Marcel waits downstairs for Pierre to return home and shoots him three times before escaping. He is eventually tracked down and shot dead by the police. Séverine's husband survives, but is left in a coma. The police are unable to find a motive for the attempted murder. Sometime later Séverine is at home taking care of Pierre who is now completely paralyzed and in a wheelchair. Husson visits him and tells Pierre the truth about his wife's secret life; she does not try to stop him. Afterwards, Séverine dreams that her husband is healthy again and they are happy.
- Catherine Deneuve as Séverine Serizy, alias Belle de Jour
- Jean Sorel as Pierre Serizy
- Michel Piccoli as Henri Husson
- Geneviève Page as Madame Anaïs
- Pierre Clémenti as Marcel
- Françoise Fabian as Charlotte
- Macha Méril as Renée
- Marguerite Muni as Pallas
- Maria Latour as Mathilde
- Michel Charrel as Footman
- Iska Khan as Asian client
- Bernard Musson as Majordomo
- Marcel Charvey as Prof. Henri
- François Maistre as The professor
- Francisco Rabal as Hyppolite
- Georges Marchal as Duke
- Francis Blanche as Monsieur Adolphe
- Filming locations
- 1 Square Albin-Cachot, Paris 13, Paris, France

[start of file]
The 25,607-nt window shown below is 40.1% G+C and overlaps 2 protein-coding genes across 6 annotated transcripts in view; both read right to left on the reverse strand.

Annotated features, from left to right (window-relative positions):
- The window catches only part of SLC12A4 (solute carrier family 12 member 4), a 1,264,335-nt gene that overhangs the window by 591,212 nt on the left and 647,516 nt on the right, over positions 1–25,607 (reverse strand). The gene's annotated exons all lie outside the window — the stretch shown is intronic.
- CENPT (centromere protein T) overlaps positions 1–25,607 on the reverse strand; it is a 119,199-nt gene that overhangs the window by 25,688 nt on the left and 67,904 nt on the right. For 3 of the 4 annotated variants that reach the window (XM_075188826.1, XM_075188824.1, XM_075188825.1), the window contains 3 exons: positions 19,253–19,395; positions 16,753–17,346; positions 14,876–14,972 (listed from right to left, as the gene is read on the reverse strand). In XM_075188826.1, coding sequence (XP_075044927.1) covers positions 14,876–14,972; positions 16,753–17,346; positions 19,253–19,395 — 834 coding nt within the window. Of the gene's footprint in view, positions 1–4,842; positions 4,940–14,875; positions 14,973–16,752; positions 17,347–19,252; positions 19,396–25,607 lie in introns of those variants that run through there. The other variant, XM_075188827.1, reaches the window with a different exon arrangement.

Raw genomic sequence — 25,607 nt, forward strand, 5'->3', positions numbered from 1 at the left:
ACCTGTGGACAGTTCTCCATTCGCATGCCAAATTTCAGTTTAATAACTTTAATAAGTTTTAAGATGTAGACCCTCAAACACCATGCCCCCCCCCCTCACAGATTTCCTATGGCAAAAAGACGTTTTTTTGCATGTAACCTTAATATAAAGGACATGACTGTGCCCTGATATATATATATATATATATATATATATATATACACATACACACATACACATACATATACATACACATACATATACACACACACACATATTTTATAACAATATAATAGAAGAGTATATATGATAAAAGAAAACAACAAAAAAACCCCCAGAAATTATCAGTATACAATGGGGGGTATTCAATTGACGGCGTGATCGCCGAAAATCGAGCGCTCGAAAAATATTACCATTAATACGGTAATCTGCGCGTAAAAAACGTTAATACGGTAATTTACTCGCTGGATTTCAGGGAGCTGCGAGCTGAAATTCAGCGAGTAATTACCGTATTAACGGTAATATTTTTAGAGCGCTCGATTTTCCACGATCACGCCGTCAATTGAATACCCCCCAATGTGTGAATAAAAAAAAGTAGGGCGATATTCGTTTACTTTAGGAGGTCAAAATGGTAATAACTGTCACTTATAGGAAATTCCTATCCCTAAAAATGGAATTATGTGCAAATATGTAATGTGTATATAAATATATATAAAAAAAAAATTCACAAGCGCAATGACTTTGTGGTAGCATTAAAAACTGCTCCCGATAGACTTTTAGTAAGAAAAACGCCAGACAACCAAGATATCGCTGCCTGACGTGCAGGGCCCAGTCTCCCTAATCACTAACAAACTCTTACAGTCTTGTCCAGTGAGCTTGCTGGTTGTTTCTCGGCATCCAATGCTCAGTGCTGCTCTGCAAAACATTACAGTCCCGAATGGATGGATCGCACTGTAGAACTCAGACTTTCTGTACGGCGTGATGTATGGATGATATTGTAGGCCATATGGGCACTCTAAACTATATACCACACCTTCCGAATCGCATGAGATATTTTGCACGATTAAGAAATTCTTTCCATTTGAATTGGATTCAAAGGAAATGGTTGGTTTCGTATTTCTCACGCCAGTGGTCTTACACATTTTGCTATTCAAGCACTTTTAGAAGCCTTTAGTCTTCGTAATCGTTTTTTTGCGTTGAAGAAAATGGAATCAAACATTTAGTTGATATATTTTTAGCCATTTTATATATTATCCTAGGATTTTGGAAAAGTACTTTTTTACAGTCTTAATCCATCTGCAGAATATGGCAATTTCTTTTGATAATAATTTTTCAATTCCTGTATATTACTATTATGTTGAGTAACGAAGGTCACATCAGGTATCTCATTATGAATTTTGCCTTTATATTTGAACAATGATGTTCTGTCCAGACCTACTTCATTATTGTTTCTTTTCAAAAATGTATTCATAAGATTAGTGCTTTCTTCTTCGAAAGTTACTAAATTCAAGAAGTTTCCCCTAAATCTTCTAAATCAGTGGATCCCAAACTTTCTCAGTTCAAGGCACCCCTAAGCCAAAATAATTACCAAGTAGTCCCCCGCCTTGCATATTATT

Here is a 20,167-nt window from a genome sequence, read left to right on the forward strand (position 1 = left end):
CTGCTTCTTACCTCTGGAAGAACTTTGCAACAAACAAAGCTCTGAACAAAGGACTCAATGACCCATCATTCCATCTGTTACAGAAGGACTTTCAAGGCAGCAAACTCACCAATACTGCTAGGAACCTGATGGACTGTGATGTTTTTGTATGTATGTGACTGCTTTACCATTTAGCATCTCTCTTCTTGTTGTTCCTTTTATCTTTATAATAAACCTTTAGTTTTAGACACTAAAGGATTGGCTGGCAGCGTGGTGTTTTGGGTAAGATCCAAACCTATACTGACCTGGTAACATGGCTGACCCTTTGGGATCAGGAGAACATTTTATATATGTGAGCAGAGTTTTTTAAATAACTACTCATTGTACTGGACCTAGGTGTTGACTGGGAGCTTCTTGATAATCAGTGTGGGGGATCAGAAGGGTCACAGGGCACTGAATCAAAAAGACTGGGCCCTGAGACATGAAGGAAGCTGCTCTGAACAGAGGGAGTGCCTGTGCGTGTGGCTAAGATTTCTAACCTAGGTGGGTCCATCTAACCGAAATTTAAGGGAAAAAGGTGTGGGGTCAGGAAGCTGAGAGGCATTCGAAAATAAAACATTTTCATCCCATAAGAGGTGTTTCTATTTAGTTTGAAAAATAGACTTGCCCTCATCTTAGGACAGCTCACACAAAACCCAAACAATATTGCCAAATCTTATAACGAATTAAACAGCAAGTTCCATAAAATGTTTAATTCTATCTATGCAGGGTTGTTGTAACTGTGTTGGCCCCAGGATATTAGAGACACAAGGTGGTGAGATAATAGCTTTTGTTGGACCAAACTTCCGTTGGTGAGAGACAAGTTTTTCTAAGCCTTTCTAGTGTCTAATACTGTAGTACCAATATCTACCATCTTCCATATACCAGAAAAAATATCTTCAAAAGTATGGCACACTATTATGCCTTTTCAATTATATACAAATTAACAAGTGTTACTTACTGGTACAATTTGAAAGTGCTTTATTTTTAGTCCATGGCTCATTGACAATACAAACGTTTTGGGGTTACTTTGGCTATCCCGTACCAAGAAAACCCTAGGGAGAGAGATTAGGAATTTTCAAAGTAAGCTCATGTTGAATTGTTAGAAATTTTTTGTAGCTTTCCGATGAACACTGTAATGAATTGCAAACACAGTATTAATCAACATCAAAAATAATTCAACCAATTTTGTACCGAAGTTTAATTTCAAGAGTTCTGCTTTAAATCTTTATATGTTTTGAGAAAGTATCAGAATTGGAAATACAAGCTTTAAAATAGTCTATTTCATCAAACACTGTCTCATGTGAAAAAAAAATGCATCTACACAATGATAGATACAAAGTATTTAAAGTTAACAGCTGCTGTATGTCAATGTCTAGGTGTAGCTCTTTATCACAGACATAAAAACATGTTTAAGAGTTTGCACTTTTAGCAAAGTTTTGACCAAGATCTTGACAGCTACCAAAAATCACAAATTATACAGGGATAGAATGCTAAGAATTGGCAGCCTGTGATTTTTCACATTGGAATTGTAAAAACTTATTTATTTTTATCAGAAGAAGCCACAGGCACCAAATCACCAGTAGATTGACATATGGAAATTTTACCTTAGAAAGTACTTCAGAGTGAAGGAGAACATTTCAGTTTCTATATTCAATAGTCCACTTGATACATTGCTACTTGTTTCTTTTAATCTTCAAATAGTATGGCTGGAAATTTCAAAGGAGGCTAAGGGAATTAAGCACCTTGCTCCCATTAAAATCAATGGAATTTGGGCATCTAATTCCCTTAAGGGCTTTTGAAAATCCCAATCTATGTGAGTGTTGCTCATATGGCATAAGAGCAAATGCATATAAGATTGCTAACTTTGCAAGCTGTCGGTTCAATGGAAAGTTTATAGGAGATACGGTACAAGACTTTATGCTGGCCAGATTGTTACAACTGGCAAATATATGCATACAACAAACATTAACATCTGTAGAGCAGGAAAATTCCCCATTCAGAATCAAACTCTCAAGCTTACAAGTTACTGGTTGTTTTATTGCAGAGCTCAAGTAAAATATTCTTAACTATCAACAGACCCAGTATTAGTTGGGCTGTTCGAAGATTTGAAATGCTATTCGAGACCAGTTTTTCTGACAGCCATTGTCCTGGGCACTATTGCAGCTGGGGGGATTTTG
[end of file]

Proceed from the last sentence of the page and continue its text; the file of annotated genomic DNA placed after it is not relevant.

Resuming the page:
- 79 Champs-Élysées, Paris 8, Paris, France
- Chalet de la Grande Cascade, Bois de Boulogne, Paris 16, Paris, France
- Champs Elysées, Paris 8, Paris, France
- Rue de Messine, Paris 8, Paris, France (Serizy's home)
Awards and nominations
- 1967 Venice Film Festival Golden Lion Award (Luis Buñuel) Won
- 1967 Venice Film Festival Pasinetti Award for Best Film (Luis Buñuel) Won
- 1968 Bodil Award for Best European Film (Luis Buñuel) Won
- 1968 French Syndicate of Cinema Critics Award for Best Film (Luis Buñuel) Won
- 1969 BAFTA Award Nomination for Best Actress (Catherine Deneuve)
- "Belle De Jour (Re-issue) (1995)". Box Office Mojo. 26 October 1995. Retrieved 2013-07-31.
- "Belle de Jour". Internet Movie Database. Retrieved 29 April 2012.
- per DVD extras trailer
- "The 100 Best Films of World Cinema". Empire. Retrieved 29 April 2012.
- "Awards for Belle de Jour". Internet Movie Database. Retrieved 29 April 2012.
- "Full cast and crew for Belle de Jour". Internet Movie Database. Retrieved 29 April 2012.
- "Locations for Belle de Jour". Internet Movie Database. Retrieved 29 April 2012.
- Belle de Jour at the Internet Movie Database
- Belle de Jour at Rotten Tomatoes
- Belle du jour: Tough Love by Melissa Anderson (Criterion Collection Essay)